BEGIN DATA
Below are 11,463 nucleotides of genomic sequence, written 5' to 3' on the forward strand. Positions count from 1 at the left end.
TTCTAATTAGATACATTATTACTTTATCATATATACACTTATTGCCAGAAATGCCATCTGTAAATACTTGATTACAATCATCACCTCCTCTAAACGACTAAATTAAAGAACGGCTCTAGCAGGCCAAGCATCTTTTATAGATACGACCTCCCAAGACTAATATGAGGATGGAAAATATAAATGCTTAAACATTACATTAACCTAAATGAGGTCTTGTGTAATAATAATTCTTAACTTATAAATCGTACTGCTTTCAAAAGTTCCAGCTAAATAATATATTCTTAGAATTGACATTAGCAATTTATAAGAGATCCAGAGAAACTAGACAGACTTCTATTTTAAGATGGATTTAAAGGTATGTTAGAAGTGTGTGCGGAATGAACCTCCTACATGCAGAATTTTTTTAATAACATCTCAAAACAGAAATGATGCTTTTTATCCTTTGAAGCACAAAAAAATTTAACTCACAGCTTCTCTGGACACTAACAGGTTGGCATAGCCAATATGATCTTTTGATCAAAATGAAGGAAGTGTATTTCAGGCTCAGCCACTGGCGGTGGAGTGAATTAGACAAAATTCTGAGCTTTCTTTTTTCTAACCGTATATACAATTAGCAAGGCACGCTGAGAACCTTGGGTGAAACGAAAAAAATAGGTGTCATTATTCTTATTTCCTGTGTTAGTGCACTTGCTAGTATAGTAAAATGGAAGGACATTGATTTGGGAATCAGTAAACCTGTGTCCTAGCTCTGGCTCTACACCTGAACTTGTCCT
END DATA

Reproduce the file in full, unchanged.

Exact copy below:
Below are 11,463 nucleotides of genomic sequence, written 5' to 3' on the forward strand. Positions count from 1 at the left end.
TTCTAATTAGATACATTATTACTTTATCATATATACACTTATTGCCAGAAATGCCATCTGTAAATACTTGATTACAATCATCACCTCCTCTAAACGACTAAATTAAAGAACGGCTCTAGCAGGCCAAGCATCTTTTATAGATACGACCTCCCAAGACTAATATGAGGATGGAAAATATAAATGCTTAAACATTACATTAACCTAAATGAGGTCTTGTGTAATAATAATTCTTAACTTATAAATCGTACTGCTTTCAAAAGTTCCAGCTAAATAATATATTCTTAGAATTGACATTAGCAATTTATAAGAGATCCAGAGAAACTAGACAGACTTCTATTTTAAGATGGATTTAAAGGTATGTTAGAAGTGTGTGCGGAATGAACCTCCTACATGCAGAATTTTTTTAATAACATCTCAAAACAGAAATGATGCTTTTTATCCTTTGAAGCACAAAAAAATTTAACTCACAGCTTCTCTGGACACTAACAGGTTGGCATAGCCAATATGATCTTTTGATCAAAATGAAGGAAGTGTATTTCAGGCTCAGCCACTGGCGGTGGAGTGAATTAGACAAAATTCTGAGCTTTCTTTTTTCTAACCGTATATACAATTAGCAAGGCACGCTGAGAACCTTGGGTGAAACGAAAAAAATAGGTGTCATTATTCTTATTTCCTGTGTTAGTGCACTTGCTAGTATAGTAAAATGGAAGGACATTGATTTGGGAATCAGTAAACCTGTGTCCTAGCTCTGGCTCTACACCTGAACTTGTCCT